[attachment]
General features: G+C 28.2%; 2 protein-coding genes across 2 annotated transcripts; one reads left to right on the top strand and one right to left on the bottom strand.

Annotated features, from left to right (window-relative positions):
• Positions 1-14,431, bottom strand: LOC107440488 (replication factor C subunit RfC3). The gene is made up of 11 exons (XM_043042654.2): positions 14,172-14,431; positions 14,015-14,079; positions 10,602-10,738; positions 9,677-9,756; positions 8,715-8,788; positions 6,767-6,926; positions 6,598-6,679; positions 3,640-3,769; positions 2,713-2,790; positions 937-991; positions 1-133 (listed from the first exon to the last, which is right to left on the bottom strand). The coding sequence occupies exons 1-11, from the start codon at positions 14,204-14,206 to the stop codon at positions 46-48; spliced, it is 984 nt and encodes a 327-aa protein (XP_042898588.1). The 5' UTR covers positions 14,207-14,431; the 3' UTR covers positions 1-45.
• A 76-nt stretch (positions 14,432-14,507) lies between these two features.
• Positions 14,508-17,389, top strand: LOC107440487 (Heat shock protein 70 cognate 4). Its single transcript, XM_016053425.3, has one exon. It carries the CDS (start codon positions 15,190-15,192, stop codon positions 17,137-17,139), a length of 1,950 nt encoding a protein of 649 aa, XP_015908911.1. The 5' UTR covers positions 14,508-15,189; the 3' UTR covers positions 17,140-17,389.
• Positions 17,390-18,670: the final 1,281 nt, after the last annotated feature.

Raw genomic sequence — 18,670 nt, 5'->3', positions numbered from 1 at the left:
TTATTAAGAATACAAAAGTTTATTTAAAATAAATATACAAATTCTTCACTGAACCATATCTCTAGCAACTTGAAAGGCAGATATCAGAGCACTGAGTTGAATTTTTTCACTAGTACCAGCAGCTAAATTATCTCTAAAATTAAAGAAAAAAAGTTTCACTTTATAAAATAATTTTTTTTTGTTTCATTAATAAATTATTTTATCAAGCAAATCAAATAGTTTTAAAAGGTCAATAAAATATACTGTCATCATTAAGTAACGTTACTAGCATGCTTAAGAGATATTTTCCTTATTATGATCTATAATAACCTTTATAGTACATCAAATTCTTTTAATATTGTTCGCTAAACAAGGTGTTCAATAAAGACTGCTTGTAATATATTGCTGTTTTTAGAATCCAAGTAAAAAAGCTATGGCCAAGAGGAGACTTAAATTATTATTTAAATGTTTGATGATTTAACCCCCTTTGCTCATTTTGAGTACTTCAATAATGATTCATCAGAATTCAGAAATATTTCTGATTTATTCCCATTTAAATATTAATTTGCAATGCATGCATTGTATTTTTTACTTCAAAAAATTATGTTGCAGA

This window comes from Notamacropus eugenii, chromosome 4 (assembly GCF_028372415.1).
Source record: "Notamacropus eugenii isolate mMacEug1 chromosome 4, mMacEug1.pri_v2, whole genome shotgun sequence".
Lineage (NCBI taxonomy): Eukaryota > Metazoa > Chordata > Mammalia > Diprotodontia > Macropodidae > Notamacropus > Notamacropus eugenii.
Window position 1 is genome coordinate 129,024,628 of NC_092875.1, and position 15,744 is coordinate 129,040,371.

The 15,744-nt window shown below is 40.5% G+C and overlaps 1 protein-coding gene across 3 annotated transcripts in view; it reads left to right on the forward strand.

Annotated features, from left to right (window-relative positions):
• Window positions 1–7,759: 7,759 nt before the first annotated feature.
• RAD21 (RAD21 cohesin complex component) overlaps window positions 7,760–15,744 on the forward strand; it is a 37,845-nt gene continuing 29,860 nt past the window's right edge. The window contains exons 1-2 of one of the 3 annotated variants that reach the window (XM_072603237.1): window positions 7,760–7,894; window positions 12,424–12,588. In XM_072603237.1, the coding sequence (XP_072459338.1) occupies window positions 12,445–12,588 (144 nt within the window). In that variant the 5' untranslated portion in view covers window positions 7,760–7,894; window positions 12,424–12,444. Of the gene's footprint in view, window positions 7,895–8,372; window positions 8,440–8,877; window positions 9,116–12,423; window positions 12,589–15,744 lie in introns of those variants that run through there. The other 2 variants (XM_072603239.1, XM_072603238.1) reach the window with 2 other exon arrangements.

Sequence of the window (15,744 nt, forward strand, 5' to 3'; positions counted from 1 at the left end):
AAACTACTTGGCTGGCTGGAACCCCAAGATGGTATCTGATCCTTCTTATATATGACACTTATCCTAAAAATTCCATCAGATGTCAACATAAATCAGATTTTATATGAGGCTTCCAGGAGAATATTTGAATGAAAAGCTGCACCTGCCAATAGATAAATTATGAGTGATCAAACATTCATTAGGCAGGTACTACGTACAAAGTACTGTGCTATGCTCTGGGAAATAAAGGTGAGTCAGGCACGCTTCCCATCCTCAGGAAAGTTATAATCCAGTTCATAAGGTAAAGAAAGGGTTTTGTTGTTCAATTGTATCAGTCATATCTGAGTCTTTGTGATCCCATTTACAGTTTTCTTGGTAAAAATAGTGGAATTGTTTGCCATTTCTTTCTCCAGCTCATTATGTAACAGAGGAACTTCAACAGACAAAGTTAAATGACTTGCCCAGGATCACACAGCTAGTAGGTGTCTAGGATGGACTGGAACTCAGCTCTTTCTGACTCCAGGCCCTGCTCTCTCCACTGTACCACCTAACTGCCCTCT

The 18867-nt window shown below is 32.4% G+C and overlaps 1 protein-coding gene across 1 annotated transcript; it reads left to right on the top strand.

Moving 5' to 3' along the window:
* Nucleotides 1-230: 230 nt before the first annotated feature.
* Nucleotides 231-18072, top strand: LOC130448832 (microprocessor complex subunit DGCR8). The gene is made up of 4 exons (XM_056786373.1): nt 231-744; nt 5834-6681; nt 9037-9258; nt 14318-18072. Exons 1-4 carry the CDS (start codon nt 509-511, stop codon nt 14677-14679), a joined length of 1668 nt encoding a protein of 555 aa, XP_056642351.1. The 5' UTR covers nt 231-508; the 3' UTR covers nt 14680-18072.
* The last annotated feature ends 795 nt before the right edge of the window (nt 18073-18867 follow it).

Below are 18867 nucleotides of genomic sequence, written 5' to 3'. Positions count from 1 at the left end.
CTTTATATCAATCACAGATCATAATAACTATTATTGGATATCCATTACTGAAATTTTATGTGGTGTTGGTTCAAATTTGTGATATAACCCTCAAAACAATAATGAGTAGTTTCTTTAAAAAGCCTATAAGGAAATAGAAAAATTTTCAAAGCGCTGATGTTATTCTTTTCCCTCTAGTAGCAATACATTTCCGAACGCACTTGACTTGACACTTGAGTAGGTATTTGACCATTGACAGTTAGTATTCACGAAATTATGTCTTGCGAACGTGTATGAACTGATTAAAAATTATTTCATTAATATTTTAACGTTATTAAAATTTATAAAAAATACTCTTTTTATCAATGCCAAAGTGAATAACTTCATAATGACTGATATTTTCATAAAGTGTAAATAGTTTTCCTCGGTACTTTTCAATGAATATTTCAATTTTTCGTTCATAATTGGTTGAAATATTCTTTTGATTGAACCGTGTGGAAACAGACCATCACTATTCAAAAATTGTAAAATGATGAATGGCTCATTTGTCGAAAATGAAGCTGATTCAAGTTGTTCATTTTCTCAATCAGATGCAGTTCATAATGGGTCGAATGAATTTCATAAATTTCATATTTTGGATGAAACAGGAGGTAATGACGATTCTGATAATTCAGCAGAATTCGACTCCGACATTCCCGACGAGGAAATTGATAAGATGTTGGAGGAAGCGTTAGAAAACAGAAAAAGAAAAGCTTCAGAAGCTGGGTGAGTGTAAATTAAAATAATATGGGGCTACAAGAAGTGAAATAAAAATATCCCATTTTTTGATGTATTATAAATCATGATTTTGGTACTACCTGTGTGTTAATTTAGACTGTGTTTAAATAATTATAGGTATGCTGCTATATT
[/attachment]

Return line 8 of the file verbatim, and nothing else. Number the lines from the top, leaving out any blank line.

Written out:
TTATTAAGAATACAAAAGTTTATTTAAAATAAATATACAAATTCTTCACTGAACCATATCTCTAGCAACTTGAAAGGCAGATATCAGAGCACTGAGTTGAATTTTTTCACTAGTACCAGCAGCTAAATTATCTCTAAAATTAAAGAAAAAAAGTTTCACTTTATAAAATAATTTTTTTTTGTTTCATTAATAAATTATTTTATCAAGCAAATCAAATAGTTTTAAAAGGTCAATAAAATATACTGTCATCATTAAGTAACGTTACTAGCATGCTTAAGAGATATTTTCCTTATTATGATCTATAATAACCTTTATAGTACATCAAATTCTTTTAATATTGTTCGCTAAACAAGGTGTTCAATAAAGACTGCTTGTAATATATTGCTGTTTTTAGAATCCAAGTAAAAAAGCTATGGCCAAGAGGAGACTTAAATTATTATTTAAATGTTTGATGATTTAACCCCCTTTGCTCATTTTGAGTACTTCAATAATGATTCATCAGAATTCAGAAATATTTCTGATTTATTCCCATTTAAATATTAATTTGCAATGCATGCATTGTATTTTTTACTTCAAAAAATTATGTTGCAGA